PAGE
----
Even in recent years, videoconferencing has risen in popularity to reach over 20,000 students across the United States and Canada in 2008–2009.Disadvantages of this form of educational technology are readily apparent: image and sound quality is often grainy or pixelated; videoconferencing requires setting up a type of mini-television studio within the museum for broadcast, space becomes an issue; and specialised equipment is required for both the provider and the participant.
Slide projectors were widely used during the 1950s in educational institutional settings.
Cuisenaire rods were devised in the 1920s and saw widespread use from the late 1950s.
Atkinson experimented with using computers to teach arithmetic and spelling via Teletypes to elementary school students in the Palo Alto Unified School District in California.
In 1971, Ivan Illich published a hugely influential book called, Deschooling Society, in which he envisioned "learning webs" as a model for people to network the learning they needed.
In computer-based training (CBT) or computer-based learning (CBL), the learning interaction was between the student and computer drills or micro-world simulations.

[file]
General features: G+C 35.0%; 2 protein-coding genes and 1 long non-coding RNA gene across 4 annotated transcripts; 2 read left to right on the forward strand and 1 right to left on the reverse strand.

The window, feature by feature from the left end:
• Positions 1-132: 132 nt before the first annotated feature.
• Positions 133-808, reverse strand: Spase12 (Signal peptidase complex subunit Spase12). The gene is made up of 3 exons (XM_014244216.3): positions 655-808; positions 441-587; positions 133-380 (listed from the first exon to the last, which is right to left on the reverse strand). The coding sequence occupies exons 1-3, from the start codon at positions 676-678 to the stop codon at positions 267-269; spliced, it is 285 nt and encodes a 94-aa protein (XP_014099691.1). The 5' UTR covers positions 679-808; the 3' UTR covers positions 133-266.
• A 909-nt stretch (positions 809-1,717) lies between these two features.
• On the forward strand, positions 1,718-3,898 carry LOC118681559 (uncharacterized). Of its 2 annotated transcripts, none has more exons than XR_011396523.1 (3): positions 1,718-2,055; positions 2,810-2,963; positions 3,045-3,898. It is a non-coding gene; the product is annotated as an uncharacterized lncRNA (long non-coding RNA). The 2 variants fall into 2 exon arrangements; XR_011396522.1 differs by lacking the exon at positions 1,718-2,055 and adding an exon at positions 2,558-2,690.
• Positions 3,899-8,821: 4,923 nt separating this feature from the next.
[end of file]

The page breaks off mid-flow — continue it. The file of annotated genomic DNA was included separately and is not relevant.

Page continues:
Digitized communication and networking in education started in the mid-1980s.
As such, educational technology refers to all valid and reliable applied education sciences, such as equipment, as well as processes and procedures that are derived from scientific research, and in a given context may refer to theoretical, algorithmic or heuristic processes: it does not necessarily imply physical technology.
Educational technology is the process of integrating technology into education in a positive manner that promotes a more diverse learning environment and a way for students to learn how to use technology as well as their common assignments Given this definition, educational technology is an inclusive term for both the material tools and the theoretical foundations for supporting learning and teaching.
Educational technology is not restricted to high technology.